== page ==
« Reply #9 on: October 10, 2002, 06:46:20 AM »
Assalaam alaikum!

Well, i will seek for more accurate answers to your posers Abdallah. However, i will like to offer my personal thoughts on the issue. As a matter of fact, there are one or two people who can outrightly give us answers to all your posers because they have researched the issue very very well and are authorities.

Let me start this way. The medium of preaching islam to congregations in Sakkwato area i have observed from childhood and while growing up, differed greatly from other areas in northern nigeria, that, i came to be acquinted with later in my life. But note, this difference i am going to share with you has fast disappeared i think due to our communities coming closer ?(do i say due to globalization?), but seriously due to advent of izala and such other islamic groups. In the whole of sakkwato area in those days, mode of preaching was mostly through poetic songs where congregations listened in rapt attention on all facets of islamic life. For example, in Birnin-Kebbi in those days. An hour or more before the start of juma'at prayer, a poet would stand in front of the congregation and would be reciting poetic islamic songs and every body would be pitched silent listening with some people close to or even shading tears. And the reciting of the poetry was only stopped when the Imam was ready to start hudba.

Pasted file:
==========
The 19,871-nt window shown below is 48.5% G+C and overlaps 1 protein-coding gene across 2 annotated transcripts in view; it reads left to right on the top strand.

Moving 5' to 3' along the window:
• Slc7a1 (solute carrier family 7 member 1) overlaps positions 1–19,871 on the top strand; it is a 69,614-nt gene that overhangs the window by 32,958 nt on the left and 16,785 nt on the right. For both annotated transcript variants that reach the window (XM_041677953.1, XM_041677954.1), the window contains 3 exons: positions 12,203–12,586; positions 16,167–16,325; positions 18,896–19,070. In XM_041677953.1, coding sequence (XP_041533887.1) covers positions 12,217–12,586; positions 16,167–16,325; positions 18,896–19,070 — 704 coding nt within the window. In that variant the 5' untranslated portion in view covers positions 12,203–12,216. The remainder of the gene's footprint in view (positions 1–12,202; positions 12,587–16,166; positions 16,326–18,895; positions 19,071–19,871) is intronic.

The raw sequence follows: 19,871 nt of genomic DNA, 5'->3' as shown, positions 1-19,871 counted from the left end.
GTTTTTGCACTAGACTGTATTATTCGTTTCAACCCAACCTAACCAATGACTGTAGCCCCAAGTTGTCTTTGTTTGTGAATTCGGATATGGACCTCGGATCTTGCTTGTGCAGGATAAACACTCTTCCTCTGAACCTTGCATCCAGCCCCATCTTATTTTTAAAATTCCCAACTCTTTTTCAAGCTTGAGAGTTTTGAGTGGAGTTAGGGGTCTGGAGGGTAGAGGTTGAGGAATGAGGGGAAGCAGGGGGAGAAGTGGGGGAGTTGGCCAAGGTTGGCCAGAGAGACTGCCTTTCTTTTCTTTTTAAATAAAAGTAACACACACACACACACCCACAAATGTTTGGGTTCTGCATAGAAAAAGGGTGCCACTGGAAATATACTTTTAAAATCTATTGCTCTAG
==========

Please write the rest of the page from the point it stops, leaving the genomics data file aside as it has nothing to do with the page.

Also all over the town mostly in the night, in a locality/unguwa, it was not uncommon to find the whole community, males and females all gathered to listen to poetic songs preaching islamic virtues and what have you. I think why they did it in the night, with the benefit of hindsight now, was to give the women folk the opportunity to come out and listened. Remember, then, there was no electricity and thus no streets lights. I can still remember as a young kid any time i attended such sessions with my late grand-mother, when we came back home i would observe she became very very sober and reflective. The songs entered deep into the minds of people and they started soul searching. Even we as kids then, we would start thinking of the hereafter after every session. Also as a young man in a group of friends, when we were passing an area where a session was going on, we instantly and automatically all kept quite till we were out of the range of the area before we resumed our bantams i:e if we did not sit down to listen. As the poet was (do i say singing or reciting?) you would see people walking quitely and soberly to his front to drop sadaka. Please further note that, we don't even call this poetry songs as SONGS, but in Sakkwato we called it and still do WA'AZU from Wa'azi. Wa'azu was regarded with serious reverence and listening to it, was elevated as an act of worship. My late grand mother was always happy when i told her that, i was passing by so so area and heard wa'azu going on and i stopped to listen to the end.